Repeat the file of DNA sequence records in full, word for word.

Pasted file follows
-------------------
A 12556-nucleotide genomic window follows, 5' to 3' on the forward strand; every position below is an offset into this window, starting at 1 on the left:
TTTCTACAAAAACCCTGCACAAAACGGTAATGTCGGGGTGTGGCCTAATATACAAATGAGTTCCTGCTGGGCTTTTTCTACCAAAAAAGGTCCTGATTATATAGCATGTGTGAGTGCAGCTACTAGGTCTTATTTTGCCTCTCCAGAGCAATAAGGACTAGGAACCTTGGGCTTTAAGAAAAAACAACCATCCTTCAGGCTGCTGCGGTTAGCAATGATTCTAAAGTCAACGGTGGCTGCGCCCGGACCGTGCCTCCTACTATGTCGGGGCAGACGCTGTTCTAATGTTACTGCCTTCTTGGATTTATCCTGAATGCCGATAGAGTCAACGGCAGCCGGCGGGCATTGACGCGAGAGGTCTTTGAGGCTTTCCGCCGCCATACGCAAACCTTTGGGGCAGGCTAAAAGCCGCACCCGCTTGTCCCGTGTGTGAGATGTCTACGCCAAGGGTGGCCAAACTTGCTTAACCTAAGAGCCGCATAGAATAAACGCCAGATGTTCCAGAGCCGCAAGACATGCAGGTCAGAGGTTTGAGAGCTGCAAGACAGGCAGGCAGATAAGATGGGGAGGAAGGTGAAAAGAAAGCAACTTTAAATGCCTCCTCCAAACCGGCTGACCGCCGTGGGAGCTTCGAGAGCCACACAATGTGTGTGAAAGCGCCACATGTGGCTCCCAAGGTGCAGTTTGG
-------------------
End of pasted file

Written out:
A 12556-nucleotide genomic window follows, 5' to 3' on the forward strand; every position below is an offset into this window, starting at 1 on the left:
TTTCTACAAAAACCCTGCACAAAACGGTAATGTCGGGGTGTGGCCTAATATACAAATGAGTTCCTGCTGGGCTTTTTCTACCAAAAAAGGTCCTGATTATATAGCATGTGTGAGTGCAGCTACTAGGTCTTATTTTGCCTCTCCAGAGCAATAAGGACTAGGAACCTTGGGCTTTAAGAAAAAACAACCATCCTTCAGGCTGCTGCGGTTAGCAATGATTCTAAAGTCAACGGTGGCTGCGCCCGGACCGTGCCTCCTACTATGTCGGGGCAGACGCTGTTCTAATGTTACTGCCTTCTTGGATTTATCCTGAATGCCGATAGAGTCAACGGCAGCCGGCGGGCATTGACGCGAGAGGTCTTTGAGGCTTTCCGCCGCCATACGCAAACCTTTGGGGCAGGCTAAAAGCCGCACCCGCTTGTCCCGTGTGTGAGATGTCTACGCCAAGGGTGGCCAAACTTGCTTAACCTAAGAGCCGCATAGAATAAACGCCAGATGTTCCAGAGCCGCAAGACATGCAGGTCAGAGGTTTGAGAGCTGCAAGACAGGCAGGCAGATAAGATGGGGAGGAAGGTGAAAAGAAAGCAACTTTAAATGCCTCCTCCAAACCGGCTGACCGCCGTGGGAGCTTCGAGAGCCACACAATGTGTGTGAAAGCGCCACATGTGGCTCCCAAGGTGCAGTTTGG